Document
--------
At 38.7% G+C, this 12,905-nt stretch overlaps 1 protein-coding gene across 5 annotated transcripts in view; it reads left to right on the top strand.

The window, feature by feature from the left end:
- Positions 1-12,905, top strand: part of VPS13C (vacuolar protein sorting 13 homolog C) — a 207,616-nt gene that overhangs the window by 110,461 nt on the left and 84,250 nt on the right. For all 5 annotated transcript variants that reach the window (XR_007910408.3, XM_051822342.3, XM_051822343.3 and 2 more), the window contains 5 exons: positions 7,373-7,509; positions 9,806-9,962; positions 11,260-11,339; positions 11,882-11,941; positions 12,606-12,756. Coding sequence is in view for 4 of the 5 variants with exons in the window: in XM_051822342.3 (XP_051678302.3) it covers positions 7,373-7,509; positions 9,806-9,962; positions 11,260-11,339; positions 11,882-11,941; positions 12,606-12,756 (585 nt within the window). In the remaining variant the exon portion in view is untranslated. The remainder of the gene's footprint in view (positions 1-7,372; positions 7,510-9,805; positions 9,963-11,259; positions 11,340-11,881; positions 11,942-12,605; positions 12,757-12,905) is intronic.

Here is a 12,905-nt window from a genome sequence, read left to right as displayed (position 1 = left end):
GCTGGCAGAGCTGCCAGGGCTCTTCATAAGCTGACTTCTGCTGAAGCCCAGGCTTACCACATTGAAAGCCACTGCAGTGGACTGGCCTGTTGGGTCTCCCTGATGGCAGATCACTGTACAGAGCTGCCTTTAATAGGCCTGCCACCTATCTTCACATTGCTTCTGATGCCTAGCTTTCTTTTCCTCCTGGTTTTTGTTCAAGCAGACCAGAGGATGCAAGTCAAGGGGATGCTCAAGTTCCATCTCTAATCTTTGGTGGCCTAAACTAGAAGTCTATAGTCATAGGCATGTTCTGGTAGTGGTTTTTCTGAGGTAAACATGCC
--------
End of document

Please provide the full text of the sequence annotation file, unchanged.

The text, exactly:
At 38.7% G+C, this 12,905-nt stretch overlaps 1 protein-coding gene across 5 annotated transcripts in view; it reads left to right on the top strand.

The window, feature by feature from the left end:
- Positions 1-12,905, top strand: part of VPS13C (vacuolar protein sorting 13 homolog C) — a 207,616-nt gene that overhangs the window by 110,461 nt on the left and 84,250 nt on the right. For all 5 annotated transcript variants that reach the window (XR_007910408.3, XM_051822342.3, XM_051822343.3 and 2 more), the window contains 5 exons: positions 7,373-7,509; positions 9,806-9,962; positions 11,260-11,339; positions 11,882-11,941; positions 12,606-12,756. Coding sequence is in view for 4 of the 5 variants with exons in the window: in XM_051822342.3 (XP_051678302.3) it covers positions 7,373-7,509; positions 9,806-9,962; positions 11,260-11,339; positions 11,882-11,941; positions 12,606-12,756 (585 nt within the window). In the remaining variant the exon portion in view is untranslated. The remainder of the gene's footprint in view (positions 1-7,372; positions 7,510-9,805; positions 9,963-11,259; positions 11,340-11,881; positions 11,942-12,605; positions 12,757-12,905) is intronic.

Here is a 12,905-nt window from a genome sequence, read left to right as displayed (position 1 = left end):
GCTGGCAGAGCTGCCAGGGCTCTTCATAAGCTGACTTCTGCTGAAGCCCAGGCTTACCACATTGAAAGCCACTGCAGTGGACTGGCCTGTTGGGTCTCCCTGATGGCAGATCACTGTACAGAGCTGCCTTTAATAGGCCTGCCACCTATCTTCACATTGCTTCTGATGCCTAGCTTTCTTTTCCTCCTGGTTTTTGTTCAAGCAGACCAGAGGATGCAAGTCAAGGGGATGCTCAAGTTCCATCTCTAATCTTTGGTGGCCTAAACTAGAAGTCTATAGTCATAGGCATGTTCTGGTAGTGGTTTTTCTGAGGTAAACATGCC